When flights were grounded and the world stopped moving in March 2020, no one could have known how great (or how long-lasting) the impact would be on the hospitality and travel industry. As we progress further in 2021, with the peak time for Spring and Summer holidays just around the corner, now is the time to start considering the long term implications of the pandemic and how both businesses and travellers need to change their holiday habits.
Health and Safety
The first and most important factor that needs addressing is the traveller need for more health and safety measures, with most people likely to travel only when they are given the assurance by hotels and airports alike that they will be able to keep a safe distance from others. People will want to feel like their health is being protected before they step on a plane or into a hotel, and so one of the biggest things that companies need to address is exactly how they will present that guarantee to budding holidaymakers.
Some of the top ideas floating around the industry at the moment include:
- Antibacterial wipes and gels being presented to travellers before they step onto the plane so that they are free to wipe down their area before being seated.
- Increased hygiene and deeper cleaning of planes, airports and other transport hubs (for example bus terminals, trains, train stations, and public facilities).
- Travellers encouraged to wear masks in compacted transport spaces.
This is a concept that was already making waves in the industry before the pandemic, with an increasing number of travellers relying on digital boarding passes to get them onto a plane; email confirmations and online QR codes to gain them access to hotels; even online visas granting them access to new countries. In a post-pandemic world, this is only like to increase further, with more and more travellers looking for ways of storing everything they need on a phone so there is no need to exchange paper tickets and visas by hand – reducing the need for contact.
For things like business trips, touchless travel may even go so far as to eliminate the need for travel at all in many cases – with the pandemic proving that businesses are able to operate through remote meetings and virtual events, rather than encouraging business individuals to travel across the world for conferences and strategy meetings.
This is something that is currently being explored by many countries with regards to allowing visitors; however, the likelihood is that once the pandemic is over, travellers may have to present more than just a visa to gain access to their holiday destination. Proof of vaccinations and negative Covid tests are just a couple of the potential requirements that may go alongside the visa for future travel.
Travellers and hospitality businesses alike will need to be aware of what this could mean for wait times and travel logistics, with queues at customs likely to take much longer for the foreseeable future.
Sustainability or Profitability?
As an industry, the world of hospitality has long been divided over the balance between sustainability and profitability. While concepts like our Adharia floating suites are built on ways of delivering high quality and profitable experiences through sustainable and environmentally friendly models, there are other customer touchpoints that are not so kind to our environment – and unfortunately, there is a chance that as businesses pick themselves back up, sustainability commitments will be thrown out the window in the hunt for profit and more business opportunity.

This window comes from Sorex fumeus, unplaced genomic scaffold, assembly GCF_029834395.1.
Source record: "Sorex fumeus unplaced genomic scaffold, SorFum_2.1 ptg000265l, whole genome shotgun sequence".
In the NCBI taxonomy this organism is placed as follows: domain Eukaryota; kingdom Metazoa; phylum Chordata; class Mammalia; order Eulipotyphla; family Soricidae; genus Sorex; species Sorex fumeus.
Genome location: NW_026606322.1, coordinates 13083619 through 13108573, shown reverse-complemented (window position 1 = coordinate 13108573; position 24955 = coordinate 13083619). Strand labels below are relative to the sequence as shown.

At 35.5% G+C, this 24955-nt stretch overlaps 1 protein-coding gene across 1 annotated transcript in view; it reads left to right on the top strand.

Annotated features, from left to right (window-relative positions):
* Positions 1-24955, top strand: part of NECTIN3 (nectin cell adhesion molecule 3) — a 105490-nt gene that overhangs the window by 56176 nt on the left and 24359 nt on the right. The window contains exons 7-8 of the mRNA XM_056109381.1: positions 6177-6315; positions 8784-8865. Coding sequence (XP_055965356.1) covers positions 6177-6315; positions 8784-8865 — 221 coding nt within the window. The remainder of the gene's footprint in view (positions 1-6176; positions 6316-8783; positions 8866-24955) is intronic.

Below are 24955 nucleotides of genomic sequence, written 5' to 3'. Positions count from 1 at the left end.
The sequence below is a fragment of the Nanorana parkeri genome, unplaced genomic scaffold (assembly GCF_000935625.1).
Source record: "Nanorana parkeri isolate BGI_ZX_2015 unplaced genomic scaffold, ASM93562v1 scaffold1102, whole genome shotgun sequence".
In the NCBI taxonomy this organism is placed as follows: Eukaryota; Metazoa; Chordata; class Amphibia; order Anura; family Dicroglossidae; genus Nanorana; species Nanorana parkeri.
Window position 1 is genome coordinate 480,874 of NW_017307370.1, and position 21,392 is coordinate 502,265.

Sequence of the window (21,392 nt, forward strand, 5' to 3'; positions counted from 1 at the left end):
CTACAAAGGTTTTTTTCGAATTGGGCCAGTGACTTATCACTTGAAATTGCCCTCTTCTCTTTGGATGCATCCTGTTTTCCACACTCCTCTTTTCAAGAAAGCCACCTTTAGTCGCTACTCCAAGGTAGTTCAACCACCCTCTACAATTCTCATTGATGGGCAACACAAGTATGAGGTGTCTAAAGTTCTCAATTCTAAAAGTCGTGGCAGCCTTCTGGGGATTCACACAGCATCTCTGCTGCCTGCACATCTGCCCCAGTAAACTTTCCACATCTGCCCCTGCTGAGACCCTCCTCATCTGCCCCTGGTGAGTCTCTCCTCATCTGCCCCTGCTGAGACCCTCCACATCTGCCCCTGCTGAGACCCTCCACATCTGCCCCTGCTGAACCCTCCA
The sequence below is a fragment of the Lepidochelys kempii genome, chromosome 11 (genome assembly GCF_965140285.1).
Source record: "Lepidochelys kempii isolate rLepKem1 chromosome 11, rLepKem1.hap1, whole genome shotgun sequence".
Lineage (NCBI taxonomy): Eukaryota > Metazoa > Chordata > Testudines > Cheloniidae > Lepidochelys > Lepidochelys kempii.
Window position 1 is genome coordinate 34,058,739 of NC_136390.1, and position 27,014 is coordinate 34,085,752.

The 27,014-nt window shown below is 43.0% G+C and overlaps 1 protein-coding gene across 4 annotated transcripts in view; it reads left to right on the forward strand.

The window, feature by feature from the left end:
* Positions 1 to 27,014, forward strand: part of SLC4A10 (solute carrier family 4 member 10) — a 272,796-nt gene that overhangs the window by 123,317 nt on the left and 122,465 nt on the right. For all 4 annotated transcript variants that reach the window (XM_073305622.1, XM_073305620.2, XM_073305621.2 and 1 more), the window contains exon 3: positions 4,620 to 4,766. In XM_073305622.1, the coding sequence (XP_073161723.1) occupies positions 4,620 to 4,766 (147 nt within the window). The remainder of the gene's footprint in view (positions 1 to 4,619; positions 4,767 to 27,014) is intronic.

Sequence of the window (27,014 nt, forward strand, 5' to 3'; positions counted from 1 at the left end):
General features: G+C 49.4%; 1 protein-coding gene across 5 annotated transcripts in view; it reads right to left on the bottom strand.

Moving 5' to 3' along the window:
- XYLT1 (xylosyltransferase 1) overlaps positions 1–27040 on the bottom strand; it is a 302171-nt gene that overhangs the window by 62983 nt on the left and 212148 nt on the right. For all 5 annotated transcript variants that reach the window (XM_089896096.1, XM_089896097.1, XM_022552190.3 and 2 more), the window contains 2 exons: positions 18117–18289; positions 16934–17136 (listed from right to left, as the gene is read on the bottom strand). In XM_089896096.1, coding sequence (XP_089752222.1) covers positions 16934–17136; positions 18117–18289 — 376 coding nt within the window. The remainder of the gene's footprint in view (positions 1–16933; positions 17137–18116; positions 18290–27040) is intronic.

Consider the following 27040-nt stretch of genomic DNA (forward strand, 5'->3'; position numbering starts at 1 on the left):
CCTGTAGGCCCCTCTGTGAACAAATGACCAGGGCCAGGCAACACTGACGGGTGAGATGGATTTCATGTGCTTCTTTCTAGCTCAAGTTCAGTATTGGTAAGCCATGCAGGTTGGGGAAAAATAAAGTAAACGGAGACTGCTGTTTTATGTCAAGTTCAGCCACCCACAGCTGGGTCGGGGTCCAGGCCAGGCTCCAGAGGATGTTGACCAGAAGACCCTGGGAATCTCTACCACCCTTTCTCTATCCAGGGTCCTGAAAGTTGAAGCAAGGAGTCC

Some of the impacts we perceive include:
- More call for private travel rather than using public transport, increasing the number of private hire vehicles on the road.
- Hospitality businesses cutting corners to keep costs down, often at the expense of the environment.
Over the last year, travellers have been told to stay local and not travel – and there is a chance that this will extend for at least another season as holidaymakers consider keeping their vacations more local and travelling by car as opposed to flying to another country altogether. What this means for the hospitality industry is that it needs to continue serving and marketing to both a local visitor sector and an international one.
This also means that smaller boutique hotels and holiday homes are likely to farewell, as well as options like our floating suites and individual guest houses that allow travellers to keep their distance from others.
A renewed focus on wellness
Wellness has been a big area of focus throughout the pandemic and will continue to hold a place in the priorities of many – particularly as they grow used to a post-pandemic world. Travellers will be looking for experiences and restorative trips which allow them to re-immerse themselves in the world of travel that they once enjoyed, and it is up to us as an industry to deliver those kinds of experiences that allow them to feel relaxed and at ease, as well as safe.
Don’t be surprised if suitcases become full of hand sanitiser and stylish face masks. This trend is likely to continue for quite some time!
The travel and hospitality industry is finally being given a chance to rebrand itself as safe and ready to welcome customers back – and with almost a year of preparation time behind us, we fully expect to see the industry embracing all manner of different ideas and concepts designed to entice travellers back in.
Travel is going to change, and it’s up to the industry to adapt to the changing attitudes and priorities of its core audience – offering luxury and relaxation alongside safety and social distancing.